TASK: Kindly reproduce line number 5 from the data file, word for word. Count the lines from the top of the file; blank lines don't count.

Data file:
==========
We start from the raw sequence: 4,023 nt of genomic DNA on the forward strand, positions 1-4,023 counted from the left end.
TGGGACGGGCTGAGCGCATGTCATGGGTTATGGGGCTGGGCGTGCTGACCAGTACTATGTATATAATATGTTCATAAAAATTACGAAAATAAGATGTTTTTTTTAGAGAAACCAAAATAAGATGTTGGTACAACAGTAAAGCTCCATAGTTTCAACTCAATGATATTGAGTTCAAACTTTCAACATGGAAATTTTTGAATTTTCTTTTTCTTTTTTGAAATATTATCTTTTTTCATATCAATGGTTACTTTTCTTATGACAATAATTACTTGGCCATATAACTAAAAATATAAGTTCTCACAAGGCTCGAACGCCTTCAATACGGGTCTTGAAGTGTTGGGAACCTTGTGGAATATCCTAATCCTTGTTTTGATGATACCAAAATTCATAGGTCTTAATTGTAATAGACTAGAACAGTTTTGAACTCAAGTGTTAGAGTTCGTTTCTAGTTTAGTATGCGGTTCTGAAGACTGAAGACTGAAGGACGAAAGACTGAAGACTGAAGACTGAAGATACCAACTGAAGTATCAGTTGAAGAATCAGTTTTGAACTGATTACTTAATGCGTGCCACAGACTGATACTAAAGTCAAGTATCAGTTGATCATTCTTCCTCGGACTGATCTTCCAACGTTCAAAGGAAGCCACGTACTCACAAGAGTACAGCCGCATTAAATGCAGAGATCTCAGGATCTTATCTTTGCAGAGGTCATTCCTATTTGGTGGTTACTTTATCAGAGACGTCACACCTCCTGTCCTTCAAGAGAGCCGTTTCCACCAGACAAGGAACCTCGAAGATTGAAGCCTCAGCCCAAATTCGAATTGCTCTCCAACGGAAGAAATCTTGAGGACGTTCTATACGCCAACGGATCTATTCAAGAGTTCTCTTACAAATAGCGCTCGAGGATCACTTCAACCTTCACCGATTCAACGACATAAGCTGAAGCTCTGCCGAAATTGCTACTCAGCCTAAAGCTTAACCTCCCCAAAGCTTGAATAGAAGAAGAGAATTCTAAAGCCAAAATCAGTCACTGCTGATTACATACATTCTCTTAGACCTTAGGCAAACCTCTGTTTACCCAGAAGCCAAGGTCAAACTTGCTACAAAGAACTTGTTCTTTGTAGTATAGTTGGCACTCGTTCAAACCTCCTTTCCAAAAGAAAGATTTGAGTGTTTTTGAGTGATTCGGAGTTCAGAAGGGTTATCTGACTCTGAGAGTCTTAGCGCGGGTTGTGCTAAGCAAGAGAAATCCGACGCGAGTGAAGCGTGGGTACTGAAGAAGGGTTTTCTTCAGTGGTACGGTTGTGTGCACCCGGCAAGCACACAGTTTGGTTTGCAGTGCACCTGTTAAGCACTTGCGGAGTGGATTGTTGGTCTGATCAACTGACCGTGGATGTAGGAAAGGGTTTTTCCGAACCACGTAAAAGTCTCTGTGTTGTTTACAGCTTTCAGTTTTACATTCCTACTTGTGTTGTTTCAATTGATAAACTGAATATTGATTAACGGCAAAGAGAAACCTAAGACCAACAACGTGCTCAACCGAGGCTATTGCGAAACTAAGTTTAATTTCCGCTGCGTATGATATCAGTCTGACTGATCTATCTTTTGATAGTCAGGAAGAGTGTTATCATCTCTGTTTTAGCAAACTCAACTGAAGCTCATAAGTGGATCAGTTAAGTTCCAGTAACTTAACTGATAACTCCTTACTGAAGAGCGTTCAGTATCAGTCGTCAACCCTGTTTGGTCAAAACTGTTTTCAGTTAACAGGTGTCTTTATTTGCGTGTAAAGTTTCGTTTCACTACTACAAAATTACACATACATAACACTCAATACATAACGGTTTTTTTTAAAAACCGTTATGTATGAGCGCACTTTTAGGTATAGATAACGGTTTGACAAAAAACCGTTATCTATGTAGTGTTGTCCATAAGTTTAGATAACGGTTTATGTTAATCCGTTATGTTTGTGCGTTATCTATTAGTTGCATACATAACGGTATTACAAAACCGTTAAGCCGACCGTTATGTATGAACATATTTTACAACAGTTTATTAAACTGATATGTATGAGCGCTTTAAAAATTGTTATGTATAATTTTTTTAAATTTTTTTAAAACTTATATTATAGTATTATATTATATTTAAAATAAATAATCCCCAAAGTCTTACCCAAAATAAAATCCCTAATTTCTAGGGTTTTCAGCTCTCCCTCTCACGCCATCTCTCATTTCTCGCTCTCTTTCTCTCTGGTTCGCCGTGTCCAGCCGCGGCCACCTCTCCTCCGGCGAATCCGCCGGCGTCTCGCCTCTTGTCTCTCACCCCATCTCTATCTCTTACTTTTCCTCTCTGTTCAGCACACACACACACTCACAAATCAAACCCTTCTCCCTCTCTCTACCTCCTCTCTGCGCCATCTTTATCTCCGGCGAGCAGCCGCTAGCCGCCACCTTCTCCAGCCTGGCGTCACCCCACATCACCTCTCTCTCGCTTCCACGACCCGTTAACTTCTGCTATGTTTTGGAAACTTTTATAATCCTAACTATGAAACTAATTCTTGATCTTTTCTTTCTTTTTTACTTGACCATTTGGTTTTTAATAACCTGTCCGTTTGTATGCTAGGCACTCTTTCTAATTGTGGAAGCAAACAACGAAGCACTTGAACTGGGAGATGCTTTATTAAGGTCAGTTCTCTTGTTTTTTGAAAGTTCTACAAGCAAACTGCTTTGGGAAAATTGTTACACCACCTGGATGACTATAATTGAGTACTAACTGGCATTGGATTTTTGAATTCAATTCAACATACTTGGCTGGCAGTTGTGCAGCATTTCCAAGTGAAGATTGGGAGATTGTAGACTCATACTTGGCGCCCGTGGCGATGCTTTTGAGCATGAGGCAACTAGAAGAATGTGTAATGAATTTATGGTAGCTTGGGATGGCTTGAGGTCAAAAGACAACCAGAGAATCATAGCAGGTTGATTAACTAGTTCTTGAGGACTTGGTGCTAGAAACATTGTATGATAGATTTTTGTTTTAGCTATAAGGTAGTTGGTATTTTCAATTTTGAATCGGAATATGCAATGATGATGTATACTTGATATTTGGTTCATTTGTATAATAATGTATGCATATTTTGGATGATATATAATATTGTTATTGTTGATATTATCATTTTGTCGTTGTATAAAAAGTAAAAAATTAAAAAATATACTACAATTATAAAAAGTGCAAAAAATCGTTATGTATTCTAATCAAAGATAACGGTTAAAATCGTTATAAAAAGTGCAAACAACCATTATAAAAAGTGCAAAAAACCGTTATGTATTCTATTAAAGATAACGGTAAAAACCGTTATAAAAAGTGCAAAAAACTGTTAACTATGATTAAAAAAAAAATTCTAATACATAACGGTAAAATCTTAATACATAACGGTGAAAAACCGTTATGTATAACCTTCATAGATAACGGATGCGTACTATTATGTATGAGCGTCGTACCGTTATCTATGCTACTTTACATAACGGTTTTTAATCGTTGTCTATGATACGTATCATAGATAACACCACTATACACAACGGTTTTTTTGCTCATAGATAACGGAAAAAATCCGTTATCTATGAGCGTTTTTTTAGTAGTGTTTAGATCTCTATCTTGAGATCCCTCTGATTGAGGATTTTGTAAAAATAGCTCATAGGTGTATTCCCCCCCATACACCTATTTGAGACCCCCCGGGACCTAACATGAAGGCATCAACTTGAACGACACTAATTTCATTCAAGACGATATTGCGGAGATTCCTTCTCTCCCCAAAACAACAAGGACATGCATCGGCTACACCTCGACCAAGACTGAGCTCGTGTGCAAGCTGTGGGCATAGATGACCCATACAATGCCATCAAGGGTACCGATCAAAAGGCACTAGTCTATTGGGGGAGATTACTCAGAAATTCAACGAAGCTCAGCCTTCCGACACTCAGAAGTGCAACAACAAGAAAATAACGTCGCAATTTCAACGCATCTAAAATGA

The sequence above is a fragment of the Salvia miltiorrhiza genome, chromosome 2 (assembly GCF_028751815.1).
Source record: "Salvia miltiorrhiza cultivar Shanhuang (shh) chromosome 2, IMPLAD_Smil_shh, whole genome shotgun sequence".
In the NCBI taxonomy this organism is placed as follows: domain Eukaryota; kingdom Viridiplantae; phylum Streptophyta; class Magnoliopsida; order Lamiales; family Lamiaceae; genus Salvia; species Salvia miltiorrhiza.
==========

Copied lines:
In the NCBI taxonomy this organism is placed as follows: domain Eukaryota; kingdom Viridiplantae; phylum Streptophyta; class Magnoliopsida; order Lamiales; family Lamiaceae; genus Salvia; species Salvia miltiorrhiza.